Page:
Exploiting spectrum auctions for short-term cash could kill the long-term ‘golden goose’ before 5G networks are even deployed, say Telefonica and the GSMA
Telecoms industry leaders warned at Mobile World Congress 2019 in Barcelona this week that government greed could hold back the development of 5G, and called for a re-evaluation of the way the industry is regulated.
At the same time, Vodafone chief executive Nick Read acknowledged that telecoms companies had been slow to respond to users’ needs in the past and had provoked regulatory action on issues such as cross-Europe roaming.
Telefonica chairman and chief executive Jose María Alvarez-Pallete Lopez said without simpler regulation, “much of the expensive innovation in 5G will be lost before it is deployed”.
In an address at MWC, Lopez criticised governments for treating spectrum auctions as a “short-term cash generator”, when they should be more forward-thinking in “fostering the digital transformation that societies and economies require”.
Spectrum ‘golden goose’
Lopez called on spectrum to be awarded for longer durations, removing the need for operators to reapply for it at regular intervals.
5G auctions are set to begin within the next few weeks, ahead of the first network deployments, which are expected later in the year.
GSMA director general Mats Granryd echoed Lopez’ comments, saying spectrum auctions would defeat the promise of 5G if they loaded operators with “colossal debt”.
“Our message to governments is simple: don’t get short-term greed and kill the long-term golden goose,” he said.
Vodafone’s Read was more conciliatory, acknowledging that while the telecoms industry had played a “pivotal” role in enabling digital transformation, it has also been “a bit protectionist” in the past with technologies such as rich messaging and with cross-European roaming.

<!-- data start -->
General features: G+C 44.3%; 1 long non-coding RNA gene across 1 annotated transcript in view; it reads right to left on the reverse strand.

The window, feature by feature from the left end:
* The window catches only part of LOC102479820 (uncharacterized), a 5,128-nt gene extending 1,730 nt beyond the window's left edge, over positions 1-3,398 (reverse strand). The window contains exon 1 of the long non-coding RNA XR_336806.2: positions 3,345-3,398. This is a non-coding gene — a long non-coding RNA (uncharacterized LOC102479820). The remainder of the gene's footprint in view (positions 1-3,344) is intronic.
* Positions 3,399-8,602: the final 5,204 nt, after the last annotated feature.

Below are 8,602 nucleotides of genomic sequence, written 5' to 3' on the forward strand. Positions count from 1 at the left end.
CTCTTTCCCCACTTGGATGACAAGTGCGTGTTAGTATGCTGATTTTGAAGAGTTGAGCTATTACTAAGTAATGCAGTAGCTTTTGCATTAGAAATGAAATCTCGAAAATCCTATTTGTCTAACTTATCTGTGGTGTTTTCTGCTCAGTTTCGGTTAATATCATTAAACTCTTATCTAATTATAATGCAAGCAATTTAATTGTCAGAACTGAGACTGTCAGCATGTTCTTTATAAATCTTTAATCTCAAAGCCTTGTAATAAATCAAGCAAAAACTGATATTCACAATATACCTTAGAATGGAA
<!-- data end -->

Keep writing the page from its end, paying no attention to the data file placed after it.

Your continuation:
“I would say a lot of operators turn to regulators and say it’s all due to regulation but as an industry we need to start with ourselves first,” he said.
Roaming was a case in which operators failed to adderss a key “pain point” for users, Read said.
“It was a real pain point for consumers, and we didn’t address it fast enough and regulators had to step in,” he said. “Because we didn’t address these points, it provoked a regulator to moderate our behaviour.”
‘Reflect and change’
5G is an opportunity for the industry to “reflect and change”, Read said, saying operators were, for instance, planning to offset 5G rollout costs by sharing infrastructure.
He said Vodafone would share infrastructure with O2 in the UK and also had infrastructure-sharing plans in Italy.
“This is how we will improve coverage and performance and ensure the environmental impact can be lessened and returns for our industry improved,” he said, adding that “things need to change”.
Orange chief executive Stephane Richard also acknowledged the “huge operational challenge” posed by rolling out 5G, which called for “operational efficiency”.
“We have to allocate our resources smartly in a world where there are still doubts about our capacity to create revenue and return on investment in the context of increasing competition and regulatory pressure,” he said.